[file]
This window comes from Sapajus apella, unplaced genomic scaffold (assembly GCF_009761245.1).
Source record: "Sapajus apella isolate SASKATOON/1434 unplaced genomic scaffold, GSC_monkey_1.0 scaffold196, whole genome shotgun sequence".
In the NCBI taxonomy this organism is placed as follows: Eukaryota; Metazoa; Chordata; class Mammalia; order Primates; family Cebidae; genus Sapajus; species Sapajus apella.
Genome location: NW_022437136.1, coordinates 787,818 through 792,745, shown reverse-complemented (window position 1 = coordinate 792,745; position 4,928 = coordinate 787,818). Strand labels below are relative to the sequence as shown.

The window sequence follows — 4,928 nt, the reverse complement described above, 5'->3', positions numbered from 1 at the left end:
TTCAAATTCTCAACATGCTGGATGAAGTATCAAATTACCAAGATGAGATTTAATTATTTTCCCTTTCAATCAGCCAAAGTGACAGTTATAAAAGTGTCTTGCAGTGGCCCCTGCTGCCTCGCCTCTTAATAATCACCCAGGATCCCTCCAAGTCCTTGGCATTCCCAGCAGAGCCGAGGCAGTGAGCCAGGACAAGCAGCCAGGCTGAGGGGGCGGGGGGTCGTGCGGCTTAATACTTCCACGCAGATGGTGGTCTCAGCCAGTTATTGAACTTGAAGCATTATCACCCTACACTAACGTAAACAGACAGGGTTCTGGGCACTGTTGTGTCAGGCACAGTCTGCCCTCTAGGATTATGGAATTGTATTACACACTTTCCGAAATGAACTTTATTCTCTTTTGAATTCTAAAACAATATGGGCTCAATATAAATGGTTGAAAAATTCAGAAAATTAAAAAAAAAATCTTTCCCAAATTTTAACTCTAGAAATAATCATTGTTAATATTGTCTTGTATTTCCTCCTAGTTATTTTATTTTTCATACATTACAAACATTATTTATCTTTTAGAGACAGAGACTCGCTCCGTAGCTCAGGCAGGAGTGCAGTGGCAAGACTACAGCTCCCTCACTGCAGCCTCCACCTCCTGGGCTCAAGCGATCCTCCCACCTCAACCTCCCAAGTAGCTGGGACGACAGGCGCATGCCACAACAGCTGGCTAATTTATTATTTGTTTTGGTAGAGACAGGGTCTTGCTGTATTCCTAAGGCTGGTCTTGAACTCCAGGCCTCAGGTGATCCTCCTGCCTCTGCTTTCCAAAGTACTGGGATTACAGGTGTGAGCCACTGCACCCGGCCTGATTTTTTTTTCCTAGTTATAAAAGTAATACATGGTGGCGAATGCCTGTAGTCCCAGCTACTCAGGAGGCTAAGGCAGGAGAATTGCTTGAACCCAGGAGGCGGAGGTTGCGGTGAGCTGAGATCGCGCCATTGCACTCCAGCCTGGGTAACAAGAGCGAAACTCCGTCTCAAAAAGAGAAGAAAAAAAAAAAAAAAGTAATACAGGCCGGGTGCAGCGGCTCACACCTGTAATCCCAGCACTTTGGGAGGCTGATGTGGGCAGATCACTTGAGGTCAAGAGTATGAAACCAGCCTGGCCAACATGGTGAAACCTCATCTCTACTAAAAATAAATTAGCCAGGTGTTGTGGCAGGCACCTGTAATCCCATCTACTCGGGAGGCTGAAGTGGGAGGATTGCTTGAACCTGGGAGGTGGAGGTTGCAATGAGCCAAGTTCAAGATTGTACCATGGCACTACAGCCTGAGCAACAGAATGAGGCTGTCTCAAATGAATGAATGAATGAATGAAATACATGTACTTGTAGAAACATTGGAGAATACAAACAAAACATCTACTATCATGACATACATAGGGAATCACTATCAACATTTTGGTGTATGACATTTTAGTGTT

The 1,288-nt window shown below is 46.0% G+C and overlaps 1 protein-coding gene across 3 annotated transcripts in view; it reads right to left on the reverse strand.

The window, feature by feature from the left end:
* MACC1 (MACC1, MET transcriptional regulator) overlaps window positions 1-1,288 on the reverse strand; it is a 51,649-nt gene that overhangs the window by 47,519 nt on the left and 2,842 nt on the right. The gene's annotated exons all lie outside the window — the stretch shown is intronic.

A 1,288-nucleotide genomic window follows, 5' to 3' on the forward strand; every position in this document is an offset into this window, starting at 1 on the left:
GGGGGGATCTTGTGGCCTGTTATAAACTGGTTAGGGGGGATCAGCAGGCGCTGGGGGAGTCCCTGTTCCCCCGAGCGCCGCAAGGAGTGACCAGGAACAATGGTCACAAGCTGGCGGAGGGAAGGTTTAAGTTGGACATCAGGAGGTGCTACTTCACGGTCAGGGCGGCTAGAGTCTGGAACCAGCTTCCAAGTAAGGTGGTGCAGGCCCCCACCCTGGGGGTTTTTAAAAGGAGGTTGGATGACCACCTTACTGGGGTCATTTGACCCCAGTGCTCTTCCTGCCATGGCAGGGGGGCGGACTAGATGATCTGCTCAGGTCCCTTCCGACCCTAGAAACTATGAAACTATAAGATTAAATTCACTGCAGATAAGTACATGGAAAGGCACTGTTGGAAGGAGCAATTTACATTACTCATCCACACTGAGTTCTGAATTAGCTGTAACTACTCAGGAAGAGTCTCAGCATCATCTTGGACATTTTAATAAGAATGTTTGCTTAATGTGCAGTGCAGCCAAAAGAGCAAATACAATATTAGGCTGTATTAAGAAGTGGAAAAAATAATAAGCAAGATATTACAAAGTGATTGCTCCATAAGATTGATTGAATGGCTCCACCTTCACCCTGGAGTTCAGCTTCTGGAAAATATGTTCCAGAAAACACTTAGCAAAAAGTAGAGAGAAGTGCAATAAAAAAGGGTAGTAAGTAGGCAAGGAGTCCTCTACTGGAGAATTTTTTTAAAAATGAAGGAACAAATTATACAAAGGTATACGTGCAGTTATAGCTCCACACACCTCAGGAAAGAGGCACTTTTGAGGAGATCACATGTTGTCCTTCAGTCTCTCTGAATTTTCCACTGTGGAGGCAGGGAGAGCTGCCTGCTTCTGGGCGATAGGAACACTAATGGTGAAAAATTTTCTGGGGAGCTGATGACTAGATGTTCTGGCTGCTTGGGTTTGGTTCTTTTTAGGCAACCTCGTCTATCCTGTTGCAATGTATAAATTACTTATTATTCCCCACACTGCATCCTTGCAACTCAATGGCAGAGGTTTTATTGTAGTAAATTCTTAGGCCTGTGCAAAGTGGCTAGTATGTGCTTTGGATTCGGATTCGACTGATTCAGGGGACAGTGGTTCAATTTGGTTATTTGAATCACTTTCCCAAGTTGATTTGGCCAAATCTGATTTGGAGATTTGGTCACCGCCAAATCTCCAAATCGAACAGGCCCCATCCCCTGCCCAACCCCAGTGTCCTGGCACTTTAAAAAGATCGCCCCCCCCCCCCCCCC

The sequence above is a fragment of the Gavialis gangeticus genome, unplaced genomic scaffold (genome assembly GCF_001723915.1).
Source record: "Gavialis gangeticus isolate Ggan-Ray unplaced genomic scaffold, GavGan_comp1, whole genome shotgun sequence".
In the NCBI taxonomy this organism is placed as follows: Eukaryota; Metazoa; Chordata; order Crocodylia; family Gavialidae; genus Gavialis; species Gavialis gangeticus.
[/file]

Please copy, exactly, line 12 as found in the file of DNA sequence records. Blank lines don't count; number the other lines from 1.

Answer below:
The sequence above is a fragment of the Gavialis gangeticus genome, unplaced genomic scaffold (genome assembly GCF_001723915.1).